Study Tour to Bangladesh – Part Three – Rajshahi

So to recap on the story of my 2002 trip with university to Bangladesh, I took this trip as part of an International Development subject, around 3 weeks in Bangladesh. Arrived in Dhaka, headed south to Bhola Island. Then we returned for a few days in Dhaka. I’m putting all the Dhaka stuff in the next post. So our next destination was the state of Rajshahi to the west of Dhaka.

It was a bus ride there and I think it was a night bus, but again so long ago I don’t really remember. I do remember that crossing the river was a major deal, looking at a map it must have been the Jamuna River. It was a major crossing, looking at the Bangladesh map you can see just how wide the river is, it’s as wide as a decent lake.

Fields of Rajshahi.

Rajshahi was really quite beautiful. In fact most of Bangladesh that I’ve seen is beautiful I just have to remember the price of that beauty – floods every single year. I can’t tell you exactly where in Rajshahi we stayed, but it wasn’t in a town on city.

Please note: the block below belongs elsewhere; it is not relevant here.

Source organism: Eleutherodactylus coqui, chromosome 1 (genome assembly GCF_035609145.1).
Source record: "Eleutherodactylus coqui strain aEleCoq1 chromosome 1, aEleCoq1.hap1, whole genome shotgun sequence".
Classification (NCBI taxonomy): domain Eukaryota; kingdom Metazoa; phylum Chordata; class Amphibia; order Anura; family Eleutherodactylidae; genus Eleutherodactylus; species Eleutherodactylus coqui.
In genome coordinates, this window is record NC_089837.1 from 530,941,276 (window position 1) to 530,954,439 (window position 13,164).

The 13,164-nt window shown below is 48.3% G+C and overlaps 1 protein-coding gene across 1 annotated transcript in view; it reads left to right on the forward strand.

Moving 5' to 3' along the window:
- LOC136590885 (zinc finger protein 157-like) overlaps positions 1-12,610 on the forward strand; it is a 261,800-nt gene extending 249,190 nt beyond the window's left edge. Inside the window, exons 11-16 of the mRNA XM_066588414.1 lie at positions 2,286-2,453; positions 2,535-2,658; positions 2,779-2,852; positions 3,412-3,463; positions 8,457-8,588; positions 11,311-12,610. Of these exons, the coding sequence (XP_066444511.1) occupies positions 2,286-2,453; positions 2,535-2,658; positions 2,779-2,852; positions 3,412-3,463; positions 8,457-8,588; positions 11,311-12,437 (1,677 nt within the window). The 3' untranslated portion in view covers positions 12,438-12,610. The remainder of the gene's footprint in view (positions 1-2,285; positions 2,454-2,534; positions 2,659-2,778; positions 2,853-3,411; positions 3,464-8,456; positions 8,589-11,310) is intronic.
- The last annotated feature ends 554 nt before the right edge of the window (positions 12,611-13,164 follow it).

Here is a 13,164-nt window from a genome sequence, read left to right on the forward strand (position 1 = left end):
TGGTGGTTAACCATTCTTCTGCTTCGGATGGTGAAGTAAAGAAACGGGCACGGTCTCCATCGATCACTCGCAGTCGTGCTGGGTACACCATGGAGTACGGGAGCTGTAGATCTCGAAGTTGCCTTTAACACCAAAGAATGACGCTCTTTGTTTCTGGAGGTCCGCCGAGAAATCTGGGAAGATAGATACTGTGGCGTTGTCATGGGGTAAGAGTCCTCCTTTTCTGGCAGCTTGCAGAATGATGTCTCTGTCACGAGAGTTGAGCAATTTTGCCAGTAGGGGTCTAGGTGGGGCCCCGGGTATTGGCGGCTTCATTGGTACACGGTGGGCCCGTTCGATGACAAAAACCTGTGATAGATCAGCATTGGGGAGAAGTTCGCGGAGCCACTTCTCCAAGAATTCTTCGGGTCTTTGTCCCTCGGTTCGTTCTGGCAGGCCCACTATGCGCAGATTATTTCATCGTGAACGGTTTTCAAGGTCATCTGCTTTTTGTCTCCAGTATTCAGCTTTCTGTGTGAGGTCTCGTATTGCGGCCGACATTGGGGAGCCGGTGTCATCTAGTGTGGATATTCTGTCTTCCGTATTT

Rather, it was in a disabled children’s home. We shared rooms in the home itself, and it again was in a really beautiful location. The people there were friendly, but there was from memory a strange lack of children. The reason was that it was the end of Ramadan and all the children had gone home to be with their families.

Breaking Ramadan at the home.

We had an amazing dinner there when Ramadan ended sharing it with loads of people, maybe hundreds, outside. Then afterwards a few stayed and there was an evening of laughs and music with some interesting instruments best shown by photographs.

Then what? I’m not sure what we did in this region, other than visit a couple of schools as before, and we had a tourist day when we went to the Hindu city of Puthia where we saw a number of old buildings and temples.

The party came closer.

Here comes a boat with music and dancing down the river.

The man who ran the home was a very kind man and although I don’t remember his name I do remember his manner and warmth. I remember taking a boat down a river in this province and passing other boats going the other way pumping Hindi music playing and the people on the boats dancing to it!

Group on the river with the man who ran the Disabled Children’s home.

At some point we were to a pottery workshop.

And then we returned after three or four days to Dhaka for the last few days of the trip. I apologise that my memory of this particular part of the three weeks is well, rather weak. Next week I’ll be writing about my time in the capital Dhaka, learning a bit about the history of the country, seeing a cricket game and nearly dying.

Puthia.

Thanks for reading and – May the Journey Never End!

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